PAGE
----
Resumption of five-party budget negotiations leaves little insight as to way forward
Gov. Tom Wolf and leaders from the four legislative caucuses gathered in the governor’s office Wednesday for what seems to be a rarity these days: five-party budget negotiations.
The goal of the meeting was reportedly to find a way forward on how to finish the FY 2015-2016 budget.
While some may see it as a positive advance that the parties are sitting down together at all, Wednesday’s meeting left little in terms of real progress in finding a path forward on finishing the current fiscal year’s spending plan with both sides still at odds over what a final spend number should look like.
“I think we amplified our desire to finish the 15-16 budget, the last 13 percent, and then we can move on to fighting a lot of these battles in the next year ahead, but let’s get the final money out to the schools and the prisons and the nursing homes and we can move forward with all the other items that folks want to have on the table,” said House Majority Leader Dave Reed (R-Indiana).
The way forward, according to Rep. Reed and the House Republican caucus seems to having a final year spend plan that is around the $30.2 billion number that Gov. Wolf partially vetoed back in late December.
“I understand that’s not ideal from the governor’s perspective, but we’ll hold pension reform and liquor reform and make that part of next year’s discussion as well, but let’s just finish up this last ten percent of the budget and we’ll move on to other issues,” he said.
Legislative Democratic leadership expressed concern about moving forward in that direction, particularly given an recent report by the Independent Fiscal Office stating the Commonwealth will have a nearly $460 million deficit in the current fiscal year at those spending levels and an over $2 billion deficit for FY 2016-2017.
“The people of Pennsylvania can’t sit by and ignore that we have this structural problem, otherwise we are looking at devastating cuts going forward in the areas most important to people: education, human services, and economic development,” said Senate Minority Leader Jay Costa (D-Allegheny). “Somehow revenue has to be part of the equation, that’s a fact, I’m not making it up. These numbers tell that story.”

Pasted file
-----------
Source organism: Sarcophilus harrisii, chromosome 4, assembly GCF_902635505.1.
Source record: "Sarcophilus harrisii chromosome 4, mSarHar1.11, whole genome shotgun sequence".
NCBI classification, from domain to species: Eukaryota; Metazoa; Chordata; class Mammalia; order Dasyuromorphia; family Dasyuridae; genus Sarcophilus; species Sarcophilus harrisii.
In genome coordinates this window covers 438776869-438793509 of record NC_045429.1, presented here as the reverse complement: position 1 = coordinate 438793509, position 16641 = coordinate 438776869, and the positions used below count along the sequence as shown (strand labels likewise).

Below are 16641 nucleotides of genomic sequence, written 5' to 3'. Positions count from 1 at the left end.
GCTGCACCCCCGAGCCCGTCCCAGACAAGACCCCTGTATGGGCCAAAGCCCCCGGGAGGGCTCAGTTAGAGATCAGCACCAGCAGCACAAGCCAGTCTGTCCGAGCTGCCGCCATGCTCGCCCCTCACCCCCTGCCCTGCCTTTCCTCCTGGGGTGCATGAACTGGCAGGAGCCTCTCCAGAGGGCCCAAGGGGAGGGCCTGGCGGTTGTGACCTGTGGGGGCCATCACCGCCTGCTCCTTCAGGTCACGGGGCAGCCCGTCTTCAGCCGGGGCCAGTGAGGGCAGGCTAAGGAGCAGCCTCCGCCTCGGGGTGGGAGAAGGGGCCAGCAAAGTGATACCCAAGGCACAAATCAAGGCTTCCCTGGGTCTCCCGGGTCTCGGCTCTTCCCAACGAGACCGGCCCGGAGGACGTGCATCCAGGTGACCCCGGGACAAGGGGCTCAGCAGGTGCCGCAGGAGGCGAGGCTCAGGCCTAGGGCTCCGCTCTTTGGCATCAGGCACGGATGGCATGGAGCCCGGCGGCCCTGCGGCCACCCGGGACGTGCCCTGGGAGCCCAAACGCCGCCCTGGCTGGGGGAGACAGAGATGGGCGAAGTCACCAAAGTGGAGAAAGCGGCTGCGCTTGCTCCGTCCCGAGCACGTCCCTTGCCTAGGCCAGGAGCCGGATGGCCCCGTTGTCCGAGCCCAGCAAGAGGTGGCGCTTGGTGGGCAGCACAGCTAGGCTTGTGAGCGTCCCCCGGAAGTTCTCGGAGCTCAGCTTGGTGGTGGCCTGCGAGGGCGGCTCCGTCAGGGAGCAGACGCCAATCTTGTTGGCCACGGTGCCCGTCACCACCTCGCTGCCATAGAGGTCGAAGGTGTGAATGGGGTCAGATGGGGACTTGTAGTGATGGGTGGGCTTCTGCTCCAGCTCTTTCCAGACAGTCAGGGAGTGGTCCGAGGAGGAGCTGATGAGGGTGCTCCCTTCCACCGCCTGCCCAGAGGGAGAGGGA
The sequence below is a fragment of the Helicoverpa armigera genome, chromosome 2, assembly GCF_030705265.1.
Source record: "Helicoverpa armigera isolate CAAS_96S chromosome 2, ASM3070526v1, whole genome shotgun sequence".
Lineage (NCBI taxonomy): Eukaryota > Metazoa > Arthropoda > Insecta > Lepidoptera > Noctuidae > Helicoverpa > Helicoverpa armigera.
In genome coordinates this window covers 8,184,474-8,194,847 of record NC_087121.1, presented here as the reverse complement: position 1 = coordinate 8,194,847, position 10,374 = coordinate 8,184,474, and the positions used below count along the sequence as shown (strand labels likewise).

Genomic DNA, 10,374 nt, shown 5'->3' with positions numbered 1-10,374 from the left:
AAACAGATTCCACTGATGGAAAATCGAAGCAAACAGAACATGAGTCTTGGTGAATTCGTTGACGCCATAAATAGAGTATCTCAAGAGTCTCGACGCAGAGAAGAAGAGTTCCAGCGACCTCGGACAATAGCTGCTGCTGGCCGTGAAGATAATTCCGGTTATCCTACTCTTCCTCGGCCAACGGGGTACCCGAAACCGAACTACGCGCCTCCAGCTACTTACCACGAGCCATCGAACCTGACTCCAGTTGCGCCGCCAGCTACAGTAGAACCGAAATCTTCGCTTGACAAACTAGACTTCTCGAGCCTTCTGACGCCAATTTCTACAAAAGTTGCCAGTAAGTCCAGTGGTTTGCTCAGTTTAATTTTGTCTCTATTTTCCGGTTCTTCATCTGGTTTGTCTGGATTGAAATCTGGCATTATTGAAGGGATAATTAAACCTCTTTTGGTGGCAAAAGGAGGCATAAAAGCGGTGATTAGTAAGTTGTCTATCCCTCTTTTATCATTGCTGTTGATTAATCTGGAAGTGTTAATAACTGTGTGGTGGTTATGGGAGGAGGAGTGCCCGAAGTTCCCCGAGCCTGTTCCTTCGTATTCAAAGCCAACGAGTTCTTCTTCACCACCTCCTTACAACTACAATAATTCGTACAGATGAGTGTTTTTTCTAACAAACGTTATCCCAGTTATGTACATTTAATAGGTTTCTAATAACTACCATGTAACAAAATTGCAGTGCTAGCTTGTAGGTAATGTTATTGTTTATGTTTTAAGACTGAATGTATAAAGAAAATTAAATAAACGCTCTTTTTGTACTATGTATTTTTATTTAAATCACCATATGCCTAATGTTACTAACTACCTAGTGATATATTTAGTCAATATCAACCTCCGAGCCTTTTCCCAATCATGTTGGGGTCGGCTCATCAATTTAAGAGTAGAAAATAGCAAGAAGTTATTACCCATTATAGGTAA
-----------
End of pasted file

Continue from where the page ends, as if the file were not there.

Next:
House Minority Leader Frank Dermody (D-Allegheny) said his caucus—and what he said was the sentiment expressed by the governor— is for a budget that adequately funds education and takes care of human services.
“Our preference is, and what I think is best for the people of Pennsylvania, public education, human services, and a deficit we have to face this year and next year, the $30.8 billion is where we ought to be on a spend number and I don’t know whether that’s achievable or not,” he said.
He said going forward, Appropriations Committee staff will be running numbers, looking at the various proposals and potential adjustments to see what can be done to get Pennsylvania to the next fiscal year.
Referencing the IFO report, he said “there’s not $2.7 billion worth of cuts in this budget.”
“We’ve got to raise revenues to solve this issue,” he said.
With the governor’s budget address slated for February 9th, both chambers of the General Assembly have recessed until February 8th.
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